Sexagesima – The Good Earth

 But that on the good ground are they which in an honest and good heart,
having heard the word, keep it, and bring forth fruit with patience.

During Christmas and Epiphany seasons, we began by remembering the Incarnation of Lord, then we followed Jesus growing up – the manifestation of his glory as a boy, as the Wisdom of God, and then as the power of God, shown in his miracles of changing water into wine and in the healing of Jew and Gentile alike – his salvation is for all humanity. He is God and man in one person – and he calls us to be renewed in the spirit of our mind, to be transformed by the adorning of our natural gifts with grace that they may be supernatural, and to show love and mercy towards all of humanity, whether friend or enemy.  Last week we saw Jesus presented in the Temple, and we pray that He will be manifested in the living temple that is His Church and that is our souls.

We have moved into the few Sundays remaining before Lent. This is a time for us to begin to think more about our own souls and our response to this manifestation of God in Christ before our eyes and in our midst.

It is still deep winter, but the days are lengthening, and if I know Anne Miechielsen, who attends lovingly the church garden, she is already thinking about what to plant this year, getting ideas, pondering it, and can’t wait for the weather to warm, to turn over the soul, to plant that God may give the growth!

Likewise, we are to be thinking about our growth in Christ, of the ongoing planting of God’s Word in our hearts that it might take deep root and bear fruit abundantly.


In my recent trip to Savannah Georgia I attended a conference on an ancient writer from the 6th century – Dionysius the Areopagite.  His writings speak of how the Creation is a theophany – it reveals something of God because it comes from God – it is God’s ideas made manifest, so when we look at the Creation, it helps us see how God thinks.  God created all things, and God is calling all things back to Him, a conversion.

And God has ordered Creation in such a way as to help us in that return. There is a whole hierarchy – the nine levels of angels, then humanity, then the lower creatures and down to the smallest insects and even the very stones. The angels above us help in that return, mature Christians in our lives help to show us the way to God, we in turn can help others to draw nearer, and even the lowest things can tell us spiritual truths.

In the Wisdom literature in the Bible, such as Proverbs, we are taught to “consider the ant…” – that’s because Creation is a theophany – a revealing to us of the mind of God.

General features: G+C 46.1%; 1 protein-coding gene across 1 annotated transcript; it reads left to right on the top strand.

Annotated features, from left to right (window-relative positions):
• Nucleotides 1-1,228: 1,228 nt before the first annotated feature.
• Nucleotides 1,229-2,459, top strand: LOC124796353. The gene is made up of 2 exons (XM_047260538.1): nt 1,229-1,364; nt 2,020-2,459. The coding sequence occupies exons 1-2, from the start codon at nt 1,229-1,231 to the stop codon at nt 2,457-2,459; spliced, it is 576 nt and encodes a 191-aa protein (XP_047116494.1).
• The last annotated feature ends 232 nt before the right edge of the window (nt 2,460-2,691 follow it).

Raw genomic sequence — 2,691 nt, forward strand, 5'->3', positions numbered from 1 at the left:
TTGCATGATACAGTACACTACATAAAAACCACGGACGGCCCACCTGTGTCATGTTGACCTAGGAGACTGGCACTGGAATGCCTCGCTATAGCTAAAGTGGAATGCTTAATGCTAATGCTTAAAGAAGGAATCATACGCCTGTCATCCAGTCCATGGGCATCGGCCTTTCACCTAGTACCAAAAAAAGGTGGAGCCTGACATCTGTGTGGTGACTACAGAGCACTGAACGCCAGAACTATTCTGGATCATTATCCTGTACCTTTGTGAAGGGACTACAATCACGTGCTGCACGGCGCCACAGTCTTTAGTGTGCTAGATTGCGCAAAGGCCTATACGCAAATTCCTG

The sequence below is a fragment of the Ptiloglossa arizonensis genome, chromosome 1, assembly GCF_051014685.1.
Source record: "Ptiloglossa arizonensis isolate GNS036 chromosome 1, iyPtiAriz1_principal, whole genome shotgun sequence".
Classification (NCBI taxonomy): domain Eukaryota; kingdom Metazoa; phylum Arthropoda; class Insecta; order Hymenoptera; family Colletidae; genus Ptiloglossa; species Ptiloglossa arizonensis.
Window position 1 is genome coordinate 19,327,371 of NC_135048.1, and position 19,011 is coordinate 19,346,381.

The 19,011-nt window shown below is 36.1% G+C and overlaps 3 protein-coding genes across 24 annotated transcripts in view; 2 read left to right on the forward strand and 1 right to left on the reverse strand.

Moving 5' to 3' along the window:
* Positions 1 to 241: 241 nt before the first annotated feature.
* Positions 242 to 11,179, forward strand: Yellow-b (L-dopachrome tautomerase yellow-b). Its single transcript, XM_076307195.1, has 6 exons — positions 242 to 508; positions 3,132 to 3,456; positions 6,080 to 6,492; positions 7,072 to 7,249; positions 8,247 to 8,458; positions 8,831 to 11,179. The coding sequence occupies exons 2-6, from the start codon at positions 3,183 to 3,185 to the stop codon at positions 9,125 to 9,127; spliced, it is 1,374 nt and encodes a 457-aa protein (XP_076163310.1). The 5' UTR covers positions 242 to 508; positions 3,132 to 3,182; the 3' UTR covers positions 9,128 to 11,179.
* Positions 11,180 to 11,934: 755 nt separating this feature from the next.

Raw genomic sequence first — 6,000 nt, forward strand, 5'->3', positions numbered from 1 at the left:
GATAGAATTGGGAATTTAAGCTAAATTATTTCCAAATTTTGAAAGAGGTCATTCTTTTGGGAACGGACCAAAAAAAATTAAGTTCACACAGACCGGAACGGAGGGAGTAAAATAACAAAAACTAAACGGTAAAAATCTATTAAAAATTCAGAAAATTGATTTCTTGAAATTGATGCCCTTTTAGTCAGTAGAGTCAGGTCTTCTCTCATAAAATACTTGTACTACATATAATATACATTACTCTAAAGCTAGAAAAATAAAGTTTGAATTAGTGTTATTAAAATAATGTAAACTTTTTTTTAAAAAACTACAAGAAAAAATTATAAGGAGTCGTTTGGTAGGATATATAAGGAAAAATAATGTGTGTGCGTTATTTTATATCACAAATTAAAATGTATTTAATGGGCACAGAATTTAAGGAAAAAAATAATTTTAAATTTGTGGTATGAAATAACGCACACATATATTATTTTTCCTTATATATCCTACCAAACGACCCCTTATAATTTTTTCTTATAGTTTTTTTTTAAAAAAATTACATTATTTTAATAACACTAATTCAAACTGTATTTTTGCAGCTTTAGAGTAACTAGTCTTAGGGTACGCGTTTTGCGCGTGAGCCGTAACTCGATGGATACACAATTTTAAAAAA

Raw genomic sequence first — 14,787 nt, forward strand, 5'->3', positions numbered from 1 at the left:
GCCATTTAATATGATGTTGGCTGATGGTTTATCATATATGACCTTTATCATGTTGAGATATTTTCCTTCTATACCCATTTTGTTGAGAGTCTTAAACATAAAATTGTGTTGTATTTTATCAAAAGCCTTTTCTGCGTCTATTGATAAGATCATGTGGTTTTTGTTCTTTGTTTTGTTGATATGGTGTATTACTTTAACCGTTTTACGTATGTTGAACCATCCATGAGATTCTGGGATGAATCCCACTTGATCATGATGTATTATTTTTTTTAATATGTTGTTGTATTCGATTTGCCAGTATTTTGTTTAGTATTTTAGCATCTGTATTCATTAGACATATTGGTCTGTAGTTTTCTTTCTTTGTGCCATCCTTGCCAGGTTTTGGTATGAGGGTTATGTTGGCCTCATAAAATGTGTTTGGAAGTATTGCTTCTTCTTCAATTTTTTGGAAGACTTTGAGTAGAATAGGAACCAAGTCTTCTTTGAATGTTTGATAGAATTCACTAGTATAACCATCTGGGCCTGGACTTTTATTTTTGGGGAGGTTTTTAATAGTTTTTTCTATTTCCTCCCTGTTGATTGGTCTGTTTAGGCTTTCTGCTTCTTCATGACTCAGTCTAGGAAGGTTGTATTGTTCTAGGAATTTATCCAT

Our Lord, Wisdom Incarnate, in his teaching us, often points us to nature – all things were made through Him, so at the same time that he made it, he knew he would one day come into the midst of it and show us how it reveals divine Wisdom.

  • Strangely, if you cut the branches of a vine, it becomes even more fruitful
  • Strangely, the birds always seem to get enough to eat
  • Strangely, the flowers of the field don’t have to work at being beautiful, their beauty comes from God.

In the Gospel today Jesus speaks a parable to us in figures, in images, from the Creation – in this case, the growth of plants from seed and their fruitfulness – to help us understand something of the mystery of the Kingdom of God.

Jesus says he speaks in parables so that things may remain hidden – “that seeing people may not see, and hearing they may not understand.” He gives us simple stories that aren’t so simple, that make us not so easily move on as if we understand, but rather draws us in by our temporary confusion, to seek that we might find.

The Sower, Vincent van Gogh (after Millet)

But to we, who have the Spirit of God, who are already seeking and watching at the doors of heaven for spiritual truths, we are given to know the secrets.

And many of you will know this parable of the Sower well, having heard it hopefully several times over the years.

Jesus explains that the seed is the Word of God – the Truth, the ideas of God, the way God thinks. The Sower is not described, but it includes God foremost who sends forth His Word – it drops all the time from God into our minds, by reading his Word and by hearing the Spirit speaking to us directly inwardly – and it comes from us too, if we are immersed in that Word – from our mouths, from our actions, ways in which we share explicitly and implicitly God’s Word with others – our lives become a kind of theophany, a manifestation in action of the divine Word.